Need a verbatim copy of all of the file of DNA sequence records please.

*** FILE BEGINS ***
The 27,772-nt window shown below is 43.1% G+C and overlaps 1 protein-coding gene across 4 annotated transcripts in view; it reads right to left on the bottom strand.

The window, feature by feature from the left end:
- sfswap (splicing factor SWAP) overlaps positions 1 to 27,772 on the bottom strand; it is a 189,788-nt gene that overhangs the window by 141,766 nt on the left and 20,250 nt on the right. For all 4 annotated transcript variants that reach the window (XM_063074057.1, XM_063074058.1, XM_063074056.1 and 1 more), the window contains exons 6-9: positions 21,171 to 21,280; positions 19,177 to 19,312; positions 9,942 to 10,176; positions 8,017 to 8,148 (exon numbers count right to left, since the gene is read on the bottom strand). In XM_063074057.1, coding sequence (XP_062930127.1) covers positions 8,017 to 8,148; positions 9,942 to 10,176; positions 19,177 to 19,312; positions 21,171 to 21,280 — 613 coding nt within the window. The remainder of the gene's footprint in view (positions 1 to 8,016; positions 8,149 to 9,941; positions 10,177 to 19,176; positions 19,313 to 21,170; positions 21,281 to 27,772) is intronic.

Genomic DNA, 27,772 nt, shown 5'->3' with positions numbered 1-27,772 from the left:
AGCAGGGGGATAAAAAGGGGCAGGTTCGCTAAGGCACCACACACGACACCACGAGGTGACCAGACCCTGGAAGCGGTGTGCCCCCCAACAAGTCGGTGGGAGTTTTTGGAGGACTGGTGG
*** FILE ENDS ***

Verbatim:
The 27,772-nt window shown below is 43.1% G+C and overlaps 1 protein-coding gene across 4 annotated transcripts in view; it reads right to left on the bottom strand.

The window, feature by feature from the left end:
- sfswap (splicing factor SWAP) overlaps positions 1 to 27,772 on the bottom strand; it is a 189,788-nt gene that overhangs the window by 141,766 nt on the left and 20,250 nt on the right. For all 4 annotated transcript variants that reach the window (XM_063074057.1, XM_063074058.1, XM_063074056.1 and 1 more), the window contains exons 6-9: positions 21,171 to 21,280; positions 19,177 to 19,312; positions 9,942 to 10,176; positions 8,017 to 8,148 (exon numbers count right to left, since the gene is read on the bottom strand). In XM_063074057.1, coding sequence (XP_062930127.1) covers positions 8,017 to 8,148; positions 9,942 to 10,176; positions 19,177 to 19,312; positions 21,171 to 21,280 — 613 coding nt within the window. The remainder of the gene's footprint in view (positions 1 to 8,016; positions 8,149 to 9,941; positions 10,177 to 19,176; positions 19,313 to 21,170; positions 21,281 to 27,772) is intronic.

Genomic DNA, 27,772 nt, shown 5'->3' with positions numbered 1-27,772 from the left:
AGCAGGGGGATAAAAAGGGGCAGGTTCGCTAAGGCACCACACACGACACCACGAGGTGACCAGACCCTGGAAGCGGTGTGCCCCCCAACAAGTCGGTGGGAGTTTTTGGAGGACTGGTGG